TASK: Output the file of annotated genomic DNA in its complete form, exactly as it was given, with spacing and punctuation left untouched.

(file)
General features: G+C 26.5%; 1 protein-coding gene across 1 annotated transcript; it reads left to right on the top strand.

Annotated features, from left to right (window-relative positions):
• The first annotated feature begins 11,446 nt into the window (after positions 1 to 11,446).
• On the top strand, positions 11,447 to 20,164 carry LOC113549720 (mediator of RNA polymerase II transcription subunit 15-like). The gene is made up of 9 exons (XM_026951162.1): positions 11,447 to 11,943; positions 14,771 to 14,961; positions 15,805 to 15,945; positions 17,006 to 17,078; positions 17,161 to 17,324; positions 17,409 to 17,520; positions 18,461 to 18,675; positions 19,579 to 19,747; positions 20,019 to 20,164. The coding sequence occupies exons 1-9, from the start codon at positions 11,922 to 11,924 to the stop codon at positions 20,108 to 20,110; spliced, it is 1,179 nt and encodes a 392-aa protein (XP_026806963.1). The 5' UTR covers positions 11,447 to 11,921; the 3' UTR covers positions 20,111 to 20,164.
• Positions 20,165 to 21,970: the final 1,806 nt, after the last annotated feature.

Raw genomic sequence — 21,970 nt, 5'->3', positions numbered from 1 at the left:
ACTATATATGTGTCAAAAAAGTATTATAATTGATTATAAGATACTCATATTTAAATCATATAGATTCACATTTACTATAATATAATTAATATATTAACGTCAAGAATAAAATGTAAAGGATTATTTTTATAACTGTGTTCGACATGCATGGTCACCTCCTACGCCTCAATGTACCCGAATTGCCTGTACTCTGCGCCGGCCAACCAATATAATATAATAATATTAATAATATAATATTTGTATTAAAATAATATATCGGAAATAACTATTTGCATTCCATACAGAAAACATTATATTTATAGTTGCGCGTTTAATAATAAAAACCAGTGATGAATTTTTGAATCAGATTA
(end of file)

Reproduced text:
General features: G+C 26.5%; 1 protein-coding gene across 1 annotated transcript; it reads left to right on the top strand.

Annotated features, from left to right (window-relative positions):
• The first annotated feature begins 11,446 nt into the window (after positions 1 to 11,446).
• On the top strand, positions 11,447 to 20,164 carry LOC113549720 (mediator of RNA polymerase II transcription subunit 15-like). The gene is made up of 9 exons (XM_026951162.1): positions 11,447 to 11,943; positions 14,771 to 14,961; positions 15,805 to 15,945; positions 17,006 to 17,078; positions 17,161 to 17,324; positions 17,409 to 17,520; positions 18,461 to 18,675; positions 19,579 to 19,747; positions 20,019 to 20,164. The coding sequence occupies exons 1-9, from the start codon at positions 11,922 to 11,924 to the stop codon at positions 20,108 to 20,110; spliced, it is 1,179 nt and encodes a 392-aa protein (XP_026806963.1). The 5' UTR covers positions 11,447 to 11,921; the 3' UTR covers positions 20,111 to 20,164.
• Positions 20,165 to 21,970: the final 1,806 nt, after the last annotated feature.

Raw genomic sequence — 21,970 nt, 5'->3', positions numbered from 1 at the left:
ACTATATATGTGTCAAAAAAGTATTATAATTGATTATAAGATACTCATATTTAAATCATATAGATTCACATTTACTATAATATAATTAATATATTAACGTCAAGAATAAAATGTAAAGGATTATTTTTATAACTGTGTTCGACATGCATGGTCACCTCCTACGCCTCAATGTACCCGAATTGCCTGTACTCTGCGCCGGCCAACCAATATAATATAATAATATTAATAATATAATATTTGTATTAAAATAATATATCGGAAATAACTATTTGCATTCCATACAGAAAACATTATATTTATAGTTGCGCGTTTAATAATAAAAACCAGTGATGAATTTTTGAATCAGATTA